Camp Battles

Panthers training camp is about to start in Spartanburg, South Carolina and there is much that still needs to be decided. Who will start on the offense line, who will replace Todd Sauerbrun, and who will make the team are just a few of the questions that will be answered in the next few weeks.

The toughest battle in camp will be along the offensive line. The Panthers offensive line has been undergoing some major changes since the superbowl run. Last year, changes where made due to retirements and free agents leaving. This year it looks like there will be just as much movement in the offensive line, but the outlook appears to be better. Jeff Mitchell will retain his spot at center, but that might be the only position that remains the same. Jordan Gross will move back to right tackle where he excelled as a rookie. Last year Gross tried his hand at left tackle and did a fine job, but when compared to his work on the right side it is easy to see where he was more comfortable. Outstanding rookie Travelle Wharton will move from his spot at left guard to left tackle. Wharton played very well in the second half of the season at guard but his natural position is tackle. He will get a chance to show if he can hold up to the job of protecting Jake Delhomme's blind side. Wharton will have help on the left side with new free agent Mike Wahle playing left guard. Wahle is considered one of the best young guards in the NFL. He will have to stay playing at that high level to justify the 5 year, 25 million dollar contract he signed this off-season. Wahle does bring good versatility to the Panthers offensive line. If Wharton struggles at tackle, Wahle has the ability to move out to tackle allowing Wharton to resume his duties at guard. The biggest question on the offensive line is the right guard position. Right now it is held down but incumbent, Tutan Reyes, but he will be pushed hard for the starting spot by third round pick Evan Mathis and waiver pickup Tupe Peko.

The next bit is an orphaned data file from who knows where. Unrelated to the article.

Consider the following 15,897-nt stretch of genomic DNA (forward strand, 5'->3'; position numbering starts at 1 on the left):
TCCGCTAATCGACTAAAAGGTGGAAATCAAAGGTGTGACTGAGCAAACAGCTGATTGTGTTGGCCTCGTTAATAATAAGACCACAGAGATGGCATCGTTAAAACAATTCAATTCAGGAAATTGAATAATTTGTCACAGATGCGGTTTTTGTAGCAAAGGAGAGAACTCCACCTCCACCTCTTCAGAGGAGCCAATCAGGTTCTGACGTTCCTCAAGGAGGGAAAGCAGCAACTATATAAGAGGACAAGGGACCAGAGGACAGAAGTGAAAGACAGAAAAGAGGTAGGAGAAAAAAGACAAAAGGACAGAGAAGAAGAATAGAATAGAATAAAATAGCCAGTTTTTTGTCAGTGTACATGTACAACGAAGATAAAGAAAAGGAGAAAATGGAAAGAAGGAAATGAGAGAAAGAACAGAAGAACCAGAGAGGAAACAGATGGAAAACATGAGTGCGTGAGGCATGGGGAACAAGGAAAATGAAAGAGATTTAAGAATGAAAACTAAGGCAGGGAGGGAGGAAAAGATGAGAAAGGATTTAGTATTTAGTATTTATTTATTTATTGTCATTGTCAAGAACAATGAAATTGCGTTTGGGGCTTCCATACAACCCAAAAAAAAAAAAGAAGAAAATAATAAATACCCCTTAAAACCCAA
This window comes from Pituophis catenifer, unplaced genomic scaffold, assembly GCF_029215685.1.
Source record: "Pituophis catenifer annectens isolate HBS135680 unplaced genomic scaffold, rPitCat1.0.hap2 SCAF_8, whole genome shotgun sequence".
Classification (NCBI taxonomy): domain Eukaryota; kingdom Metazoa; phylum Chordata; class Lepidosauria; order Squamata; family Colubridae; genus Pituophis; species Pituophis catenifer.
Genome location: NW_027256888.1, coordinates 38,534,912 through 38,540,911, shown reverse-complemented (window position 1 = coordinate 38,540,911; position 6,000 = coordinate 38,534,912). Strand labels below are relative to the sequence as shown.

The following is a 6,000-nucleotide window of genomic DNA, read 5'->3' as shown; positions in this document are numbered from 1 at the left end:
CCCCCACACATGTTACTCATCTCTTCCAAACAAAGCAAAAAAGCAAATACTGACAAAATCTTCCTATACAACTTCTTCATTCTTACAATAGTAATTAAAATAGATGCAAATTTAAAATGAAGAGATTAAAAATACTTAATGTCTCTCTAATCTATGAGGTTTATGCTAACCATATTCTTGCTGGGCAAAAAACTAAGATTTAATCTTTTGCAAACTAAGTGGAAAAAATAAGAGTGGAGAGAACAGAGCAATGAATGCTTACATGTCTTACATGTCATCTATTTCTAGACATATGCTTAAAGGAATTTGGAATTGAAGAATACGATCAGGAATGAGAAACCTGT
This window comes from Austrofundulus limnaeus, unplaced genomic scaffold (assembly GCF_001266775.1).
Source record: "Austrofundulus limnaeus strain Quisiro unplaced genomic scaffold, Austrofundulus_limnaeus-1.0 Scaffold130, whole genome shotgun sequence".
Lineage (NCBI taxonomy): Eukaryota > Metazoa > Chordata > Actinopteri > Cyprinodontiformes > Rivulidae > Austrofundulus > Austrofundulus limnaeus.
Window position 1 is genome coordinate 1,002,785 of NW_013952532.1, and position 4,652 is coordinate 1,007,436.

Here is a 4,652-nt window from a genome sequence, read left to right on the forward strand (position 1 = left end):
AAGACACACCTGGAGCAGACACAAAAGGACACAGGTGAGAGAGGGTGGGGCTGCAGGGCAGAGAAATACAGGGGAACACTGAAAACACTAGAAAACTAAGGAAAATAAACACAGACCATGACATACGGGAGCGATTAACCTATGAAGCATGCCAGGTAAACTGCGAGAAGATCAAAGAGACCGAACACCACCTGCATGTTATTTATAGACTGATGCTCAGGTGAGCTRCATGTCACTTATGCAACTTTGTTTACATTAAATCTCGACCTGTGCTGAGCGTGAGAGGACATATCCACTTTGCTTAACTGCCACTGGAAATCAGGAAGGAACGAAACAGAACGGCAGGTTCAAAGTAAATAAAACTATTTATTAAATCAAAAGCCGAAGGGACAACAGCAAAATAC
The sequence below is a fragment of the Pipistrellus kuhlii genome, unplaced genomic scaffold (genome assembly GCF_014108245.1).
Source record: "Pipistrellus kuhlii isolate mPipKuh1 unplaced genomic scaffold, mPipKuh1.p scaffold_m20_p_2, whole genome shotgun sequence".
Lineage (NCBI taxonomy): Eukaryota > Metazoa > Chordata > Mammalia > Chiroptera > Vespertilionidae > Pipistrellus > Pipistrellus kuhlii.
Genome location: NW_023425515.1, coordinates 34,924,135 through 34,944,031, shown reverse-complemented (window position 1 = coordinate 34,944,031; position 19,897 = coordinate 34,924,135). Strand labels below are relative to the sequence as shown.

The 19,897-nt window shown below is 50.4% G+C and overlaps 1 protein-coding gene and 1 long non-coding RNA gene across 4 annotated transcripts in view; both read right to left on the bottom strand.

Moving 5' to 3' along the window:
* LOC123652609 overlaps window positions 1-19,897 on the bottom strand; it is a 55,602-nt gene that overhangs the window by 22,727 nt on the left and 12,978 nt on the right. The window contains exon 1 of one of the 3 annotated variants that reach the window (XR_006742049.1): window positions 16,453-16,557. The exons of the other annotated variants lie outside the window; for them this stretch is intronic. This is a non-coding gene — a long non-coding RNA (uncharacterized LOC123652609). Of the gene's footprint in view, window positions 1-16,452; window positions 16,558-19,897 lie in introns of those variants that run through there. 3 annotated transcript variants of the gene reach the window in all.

Peko started 8 games at right guard for an Indianapolis Colts team that allowed a league low 14 sacks last year. Mathis had 47 consecutive starts at Alabama and was considered by many to be a steal with a third round pick. The play of the offensive line this year will go a long way in determining the success of the team.

One of the least exciting but most important battles in camp could be at the punter position. In a ball control offense, like that of the Panthers, the punter is very important. Field position is key to winning the close games. With Todd Sauerbrun, the Panthers had one of the strongest legs in the game. Sauerbrun was a player who could kick you out of a deep hole and pin the other team deep. With that success came a price, as Sauerbrun struggled with a weight issue and also had many off field legal issues. This off-season the Panthers choose to part ways with Sauerbrun for someone that will cause less of a splash outside of the lines, but at what cost? The possible replacements for Sauerbrun include 5th year player Jason Baker, 2nd year player Steve Cheek and 13 year vet Tom Rouen. Each punter has strong points and weaknesses. Cheek is the long shot for the job. He has spent time in camp with the Chiefs and Texans but has not played in a regular season game. He has played well in NFL Europe and did have the second-best preseason average among AFC punters at 46.2 yards last year. Rouen may have the best shot at the job. He has averaged 43.6 yards per punt over his career with the Broncos, Steelers and Seahawks but he is coming off a season ending injury to his right hamstring. Baker has to prove he is consistent enough to beat out Rouen. Baker has been with four different teams the last four years and has averaged a meager 39.6 yards per punt for his career. Baker's biggest asset is his kick offs, an area the Panthers struggled with last year. He has had 9 touch backs in the last two years.